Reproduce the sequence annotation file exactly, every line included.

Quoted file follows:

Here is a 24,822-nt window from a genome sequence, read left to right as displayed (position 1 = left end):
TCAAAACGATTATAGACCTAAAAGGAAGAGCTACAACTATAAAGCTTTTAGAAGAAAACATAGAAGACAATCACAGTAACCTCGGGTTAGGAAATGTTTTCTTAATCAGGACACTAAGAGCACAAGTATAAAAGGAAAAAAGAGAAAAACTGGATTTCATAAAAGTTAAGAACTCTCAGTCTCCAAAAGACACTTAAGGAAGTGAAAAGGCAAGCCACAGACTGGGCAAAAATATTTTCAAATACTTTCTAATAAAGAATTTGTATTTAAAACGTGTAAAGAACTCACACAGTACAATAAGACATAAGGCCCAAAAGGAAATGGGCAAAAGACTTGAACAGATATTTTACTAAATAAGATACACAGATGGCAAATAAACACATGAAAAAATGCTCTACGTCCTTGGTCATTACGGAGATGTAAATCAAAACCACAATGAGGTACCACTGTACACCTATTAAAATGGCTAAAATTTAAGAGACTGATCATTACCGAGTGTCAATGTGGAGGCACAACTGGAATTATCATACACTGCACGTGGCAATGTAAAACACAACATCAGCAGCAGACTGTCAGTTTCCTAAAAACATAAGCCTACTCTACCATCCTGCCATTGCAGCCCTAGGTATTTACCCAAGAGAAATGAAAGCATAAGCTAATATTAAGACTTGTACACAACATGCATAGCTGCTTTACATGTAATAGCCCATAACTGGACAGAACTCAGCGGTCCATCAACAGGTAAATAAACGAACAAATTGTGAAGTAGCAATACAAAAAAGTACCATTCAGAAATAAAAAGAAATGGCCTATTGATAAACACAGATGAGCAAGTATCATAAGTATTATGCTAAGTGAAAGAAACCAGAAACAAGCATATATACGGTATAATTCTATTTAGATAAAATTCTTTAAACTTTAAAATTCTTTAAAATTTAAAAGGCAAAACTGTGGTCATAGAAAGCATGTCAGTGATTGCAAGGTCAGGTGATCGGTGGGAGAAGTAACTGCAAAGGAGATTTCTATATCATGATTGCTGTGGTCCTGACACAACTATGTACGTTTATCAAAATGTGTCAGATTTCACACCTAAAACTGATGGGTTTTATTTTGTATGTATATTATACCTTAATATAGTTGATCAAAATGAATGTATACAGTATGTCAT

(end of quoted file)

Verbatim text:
Here is a 24,822-nt window from a genome sequence, read left to right as displayed (position 1 = left end):
TCAAAACGATTATAGACCTAAAAGGAAGAGCTACAACTATAAAGCTTTTAGAAGAAAACATAGAAGACAATCACAGTAACCTCGGGTTAGGAAATGTTTTCTTAATCAGGACACTAAGAGCACAAGTATAAAAGGAAAAAAGAGAAAAACTGGATTTCATAAAAGTTAAGAACTCTCAGTCTCCAAAAGACACTTAAGGAAGTGAAAAGGCAAGCCACAGACTGGGCAAAAATATTTTCAAATACTTTCTAATAAAGAATTTGTATTTAAAACGTGTAAAGAACTCACACAGTACAATAAGACATAAGGCCCAAAAGGAAATGGGCAAAAGACTTGAACAGATATTTTACTAAATAAGATACACAGATGGCAAATAAACACATGAAAAAATGCTCTACGTCCTTGGTCATTACGGAGATGTAAATCAAAACCACAATGAGGTACCACTGTACACCTATTAAAATGGCTAAAATTTAAGAGACTGATCATTACCGAGTGTCAATGTGGAGGCACAACTGGAATTATCATACACTGCACGTGGCAATGTAAAACACAACATCAGCAGCAGACTGTCAGTTTCCTAAAAACATAAGCCTACTCTACCATCCTGCCATTGCAGCCCTAGGTATTTACCCAAGAGAAATGAAAGCATAAGCTAATATTAAGACTTGTACACAACATGCATAGCTGCTTTACATGTAATAGCCCATAACTGGACAGAACTCAGCGGTCCATCAACAGGTAAATAAACGAACAAATTGTGAAGTAGCAATACAAAAAAGTACCATTCAGAAATAAAAAGAAATGGCCTATTGATAAACACAGATGAGCAAGTATCATAAGTATTATGCTAAGTGAAAGAAACCAGAAACAAGCATATATACGGTATAATTCTATTTAGATAAAATTCTTTAAACTTTAAAATTCTTTAAAATTTAAAAGGCAAAACTGTGGTCATAGAAAGCATGTCAGTGATTGCAAGGTCAGGTGATCGGTGGGAGAAGTAACTGCAAAGGAGATTTCTATATCATGATTGCTGTGGTCCTGACACAACTATGTACGTTTATCAAAATGTGTCAGATTTCACACCTAAAACTGATGGGTTTTATTTTGTATGTATATTATACCTTAATATAGTTGATCAAAATGAATGTATACAGTATGTCAT